The wedge politics and fearmongering of the Conservatives in the last election were resoundingly rejected by Canadians. Whether it is Kellie Leitch playing to xenophobia with her values test or Tony Clement gleefully trampling our rights, it seems the Conservative Party still hasn't gotten the memo.
We can't say 2014 was a banner year for Access to Information in this country. According to the Centre for Law and Democracy, which publishes a ranking of countries that have right to information laws, Canada continues to drop and is now down to number 57 (out of 100). And there are lots of reasons why Canada has dropped.
Reduce the length of time pensioners collect. The Auditor General noted that one of the biggest problems with the pension plans is that pensioners are living longer and collecting more and more benefits. It's not likely they will be willing to voluntarily give up their entitlements but steps can be taken to lower their life expectancy.
Stuffed into the 309-page Conservative budget implementation act, Bill C-4, that was tabled last month, are a slew of drastic changes to the federal labour relations system, which will affect the health and safety provisions, human rights protections, and collective bargaining rights of federal workers. As its number suggests, Bill C-4 is truly explosive.
In early 2013 I submitted several ATI requests to Elections Canada regarding their handling of the "robocalls" investigation. The questions were simple enough: who's doing this investigation? How much will it cost? When will it be done? The information they did reveal was shocking.
Treasury Board Secretary Tony Clement has repeatedly suggested that individual public sector wages and benefits are to blame for rising government costs. These cuts are part of a whiplash hire-and-fire cycle under successive Conservative and Liberal governments that have hurt public servants and their families.
If the federal government doesn't want to hear from people about open government, why did we conduct a series of roundtables in five Canadian cities this spring to get feedback on our new open data portal? I even participated in the first Google Hangout by a federal minister to discuss the potential of open data.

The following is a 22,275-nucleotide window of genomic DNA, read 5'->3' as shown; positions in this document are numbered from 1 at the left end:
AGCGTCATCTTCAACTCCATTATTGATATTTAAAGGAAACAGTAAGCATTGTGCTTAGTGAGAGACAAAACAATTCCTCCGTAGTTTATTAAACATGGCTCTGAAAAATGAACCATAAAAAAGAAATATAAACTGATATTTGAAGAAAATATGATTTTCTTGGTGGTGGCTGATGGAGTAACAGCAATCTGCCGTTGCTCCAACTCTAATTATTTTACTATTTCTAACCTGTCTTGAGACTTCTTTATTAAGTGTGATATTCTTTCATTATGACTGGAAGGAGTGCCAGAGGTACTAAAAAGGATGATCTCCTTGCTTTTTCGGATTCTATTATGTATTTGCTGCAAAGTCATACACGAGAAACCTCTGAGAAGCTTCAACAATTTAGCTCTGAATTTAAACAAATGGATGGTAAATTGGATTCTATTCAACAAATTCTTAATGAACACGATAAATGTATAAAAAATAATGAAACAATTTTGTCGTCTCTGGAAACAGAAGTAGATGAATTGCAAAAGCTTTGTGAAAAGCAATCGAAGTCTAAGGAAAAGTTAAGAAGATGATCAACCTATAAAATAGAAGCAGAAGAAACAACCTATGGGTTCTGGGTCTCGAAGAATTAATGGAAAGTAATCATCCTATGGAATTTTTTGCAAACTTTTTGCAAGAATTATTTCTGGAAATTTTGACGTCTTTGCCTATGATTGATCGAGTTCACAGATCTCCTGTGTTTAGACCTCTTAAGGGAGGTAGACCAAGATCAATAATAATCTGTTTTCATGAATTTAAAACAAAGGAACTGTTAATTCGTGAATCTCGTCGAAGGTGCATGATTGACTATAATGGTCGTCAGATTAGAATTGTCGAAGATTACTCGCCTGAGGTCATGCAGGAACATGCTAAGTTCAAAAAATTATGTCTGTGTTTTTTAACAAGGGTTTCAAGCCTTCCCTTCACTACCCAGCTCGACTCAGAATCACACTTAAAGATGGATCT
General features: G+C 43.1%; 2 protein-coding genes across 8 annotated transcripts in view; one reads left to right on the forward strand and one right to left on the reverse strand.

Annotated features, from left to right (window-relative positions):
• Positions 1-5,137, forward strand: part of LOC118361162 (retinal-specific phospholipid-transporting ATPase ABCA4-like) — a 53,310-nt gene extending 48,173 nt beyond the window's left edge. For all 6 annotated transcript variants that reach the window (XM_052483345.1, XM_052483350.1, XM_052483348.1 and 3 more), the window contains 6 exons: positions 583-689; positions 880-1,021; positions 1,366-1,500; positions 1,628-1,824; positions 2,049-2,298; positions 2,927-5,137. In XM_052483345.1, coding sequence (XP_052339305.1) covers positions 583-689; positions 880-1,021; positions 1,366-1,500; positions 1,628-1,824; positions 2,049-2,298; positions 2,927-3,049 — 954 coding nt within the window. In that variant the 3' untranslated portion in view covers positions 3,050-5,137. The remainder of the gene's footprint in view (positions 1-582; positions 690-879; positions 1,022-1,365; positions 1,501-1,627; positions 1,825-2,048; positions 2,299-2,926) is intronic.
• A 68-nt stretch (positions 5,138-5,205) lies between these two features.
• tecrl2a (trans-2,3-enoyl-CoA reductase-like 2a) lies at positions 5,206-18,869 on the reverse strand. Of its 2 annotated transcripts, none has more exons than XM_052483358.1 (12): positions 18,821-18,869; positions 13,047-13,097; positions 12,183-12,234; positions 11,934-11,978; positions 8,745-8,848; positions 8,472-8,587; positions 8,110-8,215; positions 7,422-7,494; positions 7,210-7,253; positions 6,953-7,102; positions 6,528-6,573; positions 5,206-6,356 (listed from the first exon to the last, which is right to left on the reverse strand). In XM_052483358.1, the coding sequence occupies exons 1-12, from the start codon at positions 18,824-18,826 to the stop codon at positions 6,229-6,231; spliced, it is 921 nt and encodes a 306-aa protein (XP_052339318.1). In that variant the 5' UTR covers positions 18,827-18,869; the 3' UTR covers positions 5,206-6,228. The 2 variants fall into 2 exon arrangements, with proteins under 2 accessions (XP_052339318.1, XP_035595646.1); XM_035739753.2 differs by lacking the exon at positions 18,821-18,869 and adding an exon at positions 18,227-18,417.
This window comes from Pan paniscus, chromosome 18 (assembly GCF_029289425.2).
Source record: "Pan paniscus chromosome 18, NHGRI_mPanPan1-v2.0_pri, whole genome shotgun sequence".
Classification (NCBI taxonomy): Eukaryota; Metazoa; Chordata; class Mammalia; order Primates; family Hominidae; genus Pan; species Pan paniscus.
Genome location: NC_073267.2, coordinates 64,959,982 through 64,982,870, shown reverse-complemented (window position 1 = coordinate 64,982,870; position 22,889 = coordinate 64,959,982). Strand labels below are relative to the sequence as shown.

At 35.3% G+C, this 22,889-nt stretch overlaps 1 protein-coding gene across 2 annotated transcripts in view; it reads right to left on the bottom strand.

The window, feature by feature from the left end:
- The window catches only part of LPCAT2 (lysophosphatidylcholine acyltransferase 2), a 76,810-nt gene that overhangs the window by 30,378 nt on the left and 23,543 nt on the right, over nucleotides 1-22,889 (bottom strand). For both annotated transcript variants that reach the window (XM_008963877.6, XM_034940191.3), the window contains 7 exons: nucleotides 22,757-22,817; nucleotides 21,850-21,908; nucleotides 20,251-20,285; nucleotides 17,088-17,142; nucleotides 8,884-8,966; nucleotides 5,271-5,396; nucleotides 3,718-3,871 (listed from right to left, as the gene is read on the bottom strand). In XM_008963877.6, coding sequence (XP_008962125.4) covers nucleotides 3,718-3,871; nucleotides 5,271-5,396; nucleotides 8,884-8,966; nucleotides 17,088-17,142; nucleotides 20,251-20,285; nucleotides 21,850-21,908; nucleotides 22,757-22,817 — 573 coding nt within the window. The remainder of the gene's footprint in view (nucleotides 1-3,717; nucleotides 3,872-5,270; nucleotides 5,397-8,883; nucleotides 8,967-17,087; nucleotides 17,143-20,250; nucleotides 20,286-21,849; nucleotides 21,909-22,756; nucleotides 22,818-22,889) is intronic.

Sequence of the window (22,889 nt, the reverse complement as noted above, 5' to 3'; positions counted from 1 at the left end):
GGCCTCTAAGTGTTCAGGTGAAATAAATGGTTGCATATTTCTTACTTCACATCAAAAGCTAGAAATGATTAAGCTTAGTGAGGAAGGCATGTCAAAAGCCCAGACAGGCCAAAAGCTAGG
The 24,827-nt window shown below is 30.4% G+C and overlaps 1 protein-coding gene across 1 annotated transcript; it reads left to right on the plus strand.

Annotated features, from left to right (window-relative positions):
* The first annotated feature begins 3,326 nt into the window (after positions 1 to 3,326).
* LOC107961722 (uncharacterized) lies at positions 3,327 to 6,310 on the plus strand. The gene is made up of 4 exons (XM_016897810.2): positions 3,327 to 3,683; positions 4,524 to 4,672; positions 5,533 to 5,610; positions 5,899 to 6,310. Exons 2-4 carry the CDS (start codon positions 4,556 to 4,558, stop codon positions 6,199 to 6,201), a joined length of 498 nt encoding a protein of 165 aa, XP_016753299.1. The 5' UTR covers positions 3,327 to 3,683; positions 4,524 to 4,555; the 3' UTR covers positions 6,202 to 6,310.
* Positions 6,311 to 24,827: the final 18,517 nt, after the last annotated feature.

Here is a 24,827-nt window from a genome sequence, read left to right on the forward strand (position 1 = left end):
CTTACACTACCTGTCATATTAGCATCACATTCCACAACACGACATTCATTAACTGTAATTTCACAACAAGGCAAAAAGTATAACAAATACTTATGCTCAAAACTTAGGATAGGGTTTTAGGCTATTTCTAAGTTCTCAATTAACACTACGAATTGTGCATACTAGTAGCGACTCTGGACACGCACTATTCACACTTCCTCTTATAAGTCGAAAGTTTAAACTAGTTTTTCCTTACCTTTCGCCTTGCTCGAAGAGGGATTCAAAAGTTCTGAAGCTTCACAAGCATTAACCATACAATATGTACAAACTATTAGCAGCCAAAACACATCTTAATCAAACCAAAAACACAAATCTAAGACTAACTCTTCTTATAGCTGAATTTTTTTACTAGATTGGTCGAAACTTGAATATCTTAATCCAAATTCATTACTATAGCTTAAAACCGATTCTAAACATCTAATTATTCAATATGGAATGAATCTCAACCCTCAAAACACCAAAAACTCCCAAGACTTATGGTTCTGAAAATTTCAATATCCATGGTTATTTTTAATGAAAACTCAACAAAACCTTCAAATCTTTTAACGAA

Recently, Treasury Board President Tony Clement reportedly floated a trial balloon which would see federal government retirees' annual health insurance premiums double. For my family, that would mean an extra $500 expense -- an amount which will add up to thousands of dollars over my lifetime. I deliberately chose to leave the private sector and join the government based on what was on offer.
In May 2010, then-Industry Minister Tony Clement introduced anti-spam legislation that he admitted was long overdue. Clement acknowledged that "Canada is seen as a haven for spammers because of the gaps in our current legislation...a place where spammers can reside and inflict their damage around the world." Yet last week, government officials disclosed that the best-case scenario for the law is that final regulations are released late this summer with the implementation of the law delayed until the fall of 2014.
Scheduled to roll out at the end of this month, the federal government's Web Renewal Action! Plan will change how government information is posted and archived online, and not for the better. It clearly outlines the intention to drastically cut the number of government websites available to Canadians. Even more worrisome is the fact it's also contemplating preserving only that which receives a suitable number of clicks. Because everyone knows the most important information is always the most popular.
Treasury Board President Tony Clement is the federal government's Mr. Open Government, but in many ways, his much-hyped open data schemes testify to the Conservative government's general trend toward secrecy and one-way transparency.
The separation of church and state underlies a modern pluralist society, but it has come under threat by the decision of the federal government to allow civil servants to display religious decorations during the Hanukkah-Christmas season for the second year in a row. To allow the display of relatively inoffensive items such as a "mini nativity scene or a menorah," in the words of Treasury Board President Tony Clement, is to open the door to further displays. If a nativity scene is acceptable, why not passages from the Bible, Torah or the Qur'an? Why not the Ten Commandments or the Nicene Creed?
Alternative medicine may have led to death in the case of Jordan Ramsey in Vancouver. Ramsay murdered his father, Donald Ramsay, and severely injured his mother while in a schizophrenic psychotic state. He had stopped his prescription medication at that time in favour of a vitamin product, Empowerplus ® (EMP). We need to know why it is still for sale now.
...not. Got your attention though didn't I? The old saying "No news is good news" was never said by a journalist. No news = no customers. We feel like bored salespeople, constantly re-arranging the goods in the front window. This isn't to say we wish ill or disaster upon the world (not openly anyway). But is it wrong to wish for more than, say, the Tony Clement/Ezra Levant/Norman Bethune controversy?
Canada's intellectual and political elite have a dilemma: how do they deal with Dr. Norman Bethune's legacy? On the one hand they desperately want to praise Bethune for his so-called "humanitarian" and innovative efforts as a surgeon, but on the other hand there's that nasty little historical fact concerning the good doctor's sordid political beliefs, i.e. he had a crush on Joseph Stalin.
Those who teach the public to shrug at corruption allegations are the genuine crook's best friends. The honest politician does not shrug -- and of all the hundreds of politicians I've known in my life, I've never met a politician more honest than Tony Clement.